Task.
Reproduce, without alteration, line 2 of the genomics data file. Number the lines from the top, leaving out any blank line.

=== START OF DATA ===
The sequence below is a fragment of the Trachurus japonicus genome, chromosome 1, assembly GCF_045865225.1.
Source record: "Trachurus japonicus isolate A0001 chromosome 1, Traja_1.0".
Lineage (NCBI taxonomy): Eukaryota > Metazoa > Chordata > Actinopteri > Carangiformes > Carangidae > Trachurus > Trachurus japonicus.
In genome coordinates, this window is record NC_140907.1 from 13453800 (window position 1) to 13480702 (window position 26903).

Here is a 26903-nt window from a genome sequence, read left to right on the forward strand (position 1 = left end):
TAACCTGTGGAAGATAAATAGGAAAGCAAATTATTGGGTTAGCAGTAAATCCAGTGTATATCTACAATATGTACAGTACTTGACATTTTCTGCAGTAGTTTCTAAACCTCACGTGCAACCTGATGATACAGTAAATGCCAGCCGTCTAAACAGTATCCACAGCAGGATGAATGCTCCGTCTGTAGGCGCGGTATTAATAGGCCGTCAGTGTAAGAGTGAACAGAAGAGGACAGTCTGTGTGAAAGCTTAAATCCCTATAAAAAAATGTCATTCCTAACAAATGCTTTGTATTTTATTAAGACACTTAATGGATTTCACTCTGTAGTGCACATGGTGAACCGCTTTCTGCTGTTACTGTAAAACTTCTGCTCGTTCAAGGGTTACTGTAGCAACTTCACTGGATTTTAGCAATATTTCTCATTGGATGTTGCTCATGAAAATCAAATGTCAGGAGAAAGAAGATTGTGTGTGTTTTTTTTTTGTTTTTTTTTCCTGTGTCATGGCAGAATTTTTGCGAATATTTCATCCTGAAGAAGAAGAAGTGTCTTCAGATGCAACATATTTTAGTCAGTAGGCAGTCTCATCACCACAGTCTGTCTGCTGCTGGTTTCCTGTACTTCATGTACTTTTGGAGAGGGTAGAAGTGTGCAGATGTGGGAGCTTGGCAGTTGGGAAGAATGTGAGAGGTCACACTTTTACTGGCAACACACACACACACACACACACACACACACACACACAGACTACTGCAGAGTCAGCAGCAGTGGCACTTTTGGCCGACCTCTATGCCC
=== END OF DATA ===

Source record: "Trachurus japonicus isolate A0001 chromosome 1, Traja_1.0".